Titan X (with latest drivers) slower than Titan Black with older drivers

Just got the new Titan X and did a cursory benchmark on a Matlab mex function.

It is not heavy on number crunching, so not representative of that case, but I was surprised to see it running at half the speed as the Titan Black with the previous driver.

So I ran the same benchmark with the Titan Black and the new driver, and it is half the speed from what it was before.

Obviously this points to a driver issue, rather than the hardware.

Could the latest (350.12) driver be that bad?

It occurred to me that in order to use all of the 24SMMs on the Titan X and thus run faster, the code may need to be compiled for capability 5.2.

Is that the case?

Of course compiling for 3.5 does not explain why a Titan Black runs slower with the latest drivers than it did with the older drivers…

yes, it needs to be compiled for 5.2 .

In general I have found the GTX Titan X to be about 30% faster than the GTX 980 and the GTX 780ti.

Surprisingly the the Titan X seems to be the best at 32 bit integer operations, and is over 40% faster than the GTX Titan Black for the same problems

Using CUDA 6.5 Windows 7 x64 .

So maybe still using CUDA 5.5 accounts for the slowness of the latest drivers…

I updated to the latest CUDA 6.5.19 and my CUDA function still takes twice the best time I got with the Titan Black and the older drivers. ???

It seems to me you are performing an insufficiently controlled experiment where at least two variables are changed at the same time, making it impossible to tease apart the contributions of either change. I would suggest switching to controlled experiments, where only one variable is changed at any time.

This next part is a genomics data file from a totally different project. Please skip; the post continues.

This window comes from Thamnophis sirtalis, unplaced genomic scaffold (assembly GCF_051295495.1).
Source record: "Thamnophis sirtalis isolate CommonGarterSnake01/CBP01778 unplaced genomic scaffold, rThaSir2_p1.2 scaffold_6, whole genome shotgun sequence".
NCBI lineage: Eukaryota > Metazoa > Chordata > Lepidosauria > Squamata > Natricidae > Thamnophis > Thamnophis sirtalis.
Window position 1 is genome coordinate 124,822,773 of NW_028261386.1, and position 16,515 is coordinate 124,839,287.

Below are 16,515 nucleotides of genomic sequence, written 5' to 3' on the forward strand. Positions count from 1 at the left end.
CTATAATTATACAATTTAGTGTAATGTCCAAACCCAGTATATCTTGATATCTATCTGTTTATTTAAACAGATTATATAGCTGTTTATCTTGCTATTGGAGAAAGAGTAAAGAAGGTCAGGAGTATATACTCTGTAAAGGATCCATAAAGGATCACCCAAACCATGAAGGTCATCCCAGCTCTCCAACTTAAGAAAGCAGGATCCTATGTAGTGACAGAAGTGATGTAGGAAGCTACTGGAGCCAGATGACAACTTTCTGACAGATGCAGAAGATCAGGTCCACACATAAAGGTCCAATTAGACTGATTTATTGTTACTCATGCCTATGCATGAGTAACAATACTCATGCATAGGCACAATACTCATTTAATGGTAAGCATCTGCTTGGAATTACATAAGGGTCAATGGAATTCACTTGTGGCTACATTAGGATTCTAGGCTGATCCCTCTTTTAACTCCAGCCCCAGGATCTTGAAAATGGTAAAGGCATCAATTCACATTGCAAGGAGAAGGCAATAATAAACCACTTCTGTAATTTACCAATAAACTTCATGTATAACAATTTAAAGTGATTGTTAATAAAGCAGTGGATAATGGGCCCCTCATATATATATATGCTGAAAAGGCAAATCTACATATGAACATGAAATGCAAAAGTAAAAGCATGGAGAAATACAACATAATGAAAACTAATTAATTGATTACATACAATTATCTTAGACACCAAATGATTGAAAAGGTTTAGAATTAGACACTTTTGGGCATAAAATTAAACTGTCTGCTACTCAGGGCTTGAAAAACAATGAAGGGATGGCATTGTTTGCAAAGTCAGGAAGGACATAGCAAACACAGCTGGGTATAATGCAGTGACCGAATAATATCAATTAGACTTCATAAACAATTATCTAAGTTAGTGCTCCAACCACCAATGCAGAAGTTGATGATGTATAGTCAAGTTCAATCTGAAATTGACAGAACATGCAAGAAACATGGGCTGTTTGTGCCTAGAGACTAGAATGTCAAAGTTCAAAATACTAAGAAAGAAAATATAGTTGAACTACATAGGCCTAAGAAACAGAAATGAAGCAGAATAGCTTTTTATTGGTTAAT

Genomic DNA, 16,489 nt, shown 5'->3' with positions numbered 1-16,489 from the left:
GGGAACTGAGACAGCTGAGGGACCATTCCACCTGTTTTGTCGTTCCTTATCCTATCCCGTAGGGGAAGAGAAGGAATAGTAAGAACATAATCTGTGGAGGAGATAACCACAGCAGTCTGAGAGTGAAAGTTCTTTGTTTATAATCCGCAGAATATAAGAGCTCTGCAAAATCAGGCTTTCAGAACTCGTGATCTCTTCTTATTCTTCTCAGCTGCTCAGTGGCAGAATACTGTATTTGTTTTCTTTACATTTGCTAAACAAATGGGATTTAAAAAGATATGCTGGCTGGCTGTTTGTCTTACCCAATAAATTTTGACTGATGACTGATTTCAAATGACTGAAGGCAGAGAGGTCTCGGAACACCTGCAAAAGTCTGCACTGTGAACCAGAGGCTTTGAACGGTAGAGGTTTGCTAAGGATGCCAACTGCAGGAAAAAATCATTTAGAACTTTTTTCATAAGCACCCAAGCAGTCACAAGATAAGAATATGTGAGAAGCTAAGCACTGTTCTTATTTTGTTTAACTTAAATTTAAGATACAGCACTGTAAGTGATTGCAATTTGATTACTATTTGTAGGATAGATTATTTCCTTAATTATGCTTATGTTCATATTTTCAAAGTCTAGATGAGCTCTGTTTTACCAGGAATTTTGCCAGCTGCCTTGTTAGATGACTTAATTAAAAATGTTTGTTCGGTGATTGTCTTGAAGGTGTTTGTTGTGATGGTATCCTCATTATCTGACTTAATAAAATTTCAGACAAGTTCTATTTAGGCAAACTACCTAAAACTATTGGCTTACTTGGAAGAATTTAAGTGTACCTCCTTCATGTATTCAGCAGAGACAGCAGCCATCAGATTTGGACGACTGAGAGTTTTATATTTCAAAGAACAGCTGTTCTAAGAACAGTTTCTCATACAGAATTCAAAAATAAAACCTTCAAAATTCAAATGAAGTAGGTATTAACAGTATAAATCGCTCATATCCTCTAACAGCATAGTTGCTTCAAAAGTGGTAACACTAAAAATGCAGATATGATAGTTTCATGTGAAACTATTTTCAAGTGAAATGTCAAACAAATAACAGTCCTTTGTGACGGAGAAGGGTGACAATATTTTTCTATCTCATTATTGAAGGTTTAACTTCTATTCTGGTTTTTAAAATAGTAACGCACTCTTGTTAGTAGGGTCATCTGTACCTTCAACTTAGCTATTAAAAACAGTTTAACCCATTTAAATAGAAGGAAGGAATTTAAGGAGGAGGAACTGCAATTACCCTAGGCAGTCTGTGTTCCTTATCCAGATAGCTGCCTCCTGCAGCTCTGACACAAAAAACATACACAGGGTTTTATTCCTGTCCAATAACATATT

If you keep the GPU the same, and change the driver version, and see a performance difference, that could be indicate of an actionable driver changes, and you could consider filing a bug with NVIDIA.

If you keep the driver version the same and change the GPU from Titan Black to Titan X (or vice-versa), any performance differences observed are likely are result of the different hardware architecures and specifications of the two GPUs, and not likely indicative of any bug.

Running a benchmark from matlab also sounds a bit precarious as it might incurr some unknown variable.

I think the best way to be certain that your kernel is indeed running slower is to run the Visual Profiler and get a really exact measurement, Also consider calling the kernel multiple times to account for any “warm-up” effects.

To run matlab and visual profiler you can pass something like:

matlab.exe -nojvm -nodesktop -wait -sd -r

Remember to:
Add an “exit;” at the end of your m-file script.
Add cudaDeviceReset() at the end of your cuda code call.

Other than that, i basically agree with Norberts conclusion.

I have both the Titan Black and the Titan X installed in my system.

I set the active device before running my code and both devices are slower than with the older, pre-Titan X drivers (v344 & v337).

I have since run more intensive number crunching code, and found the v350 drivers to take 3x longer than my previous times with the older drivers. The v353 driver improves to 2.8x longer.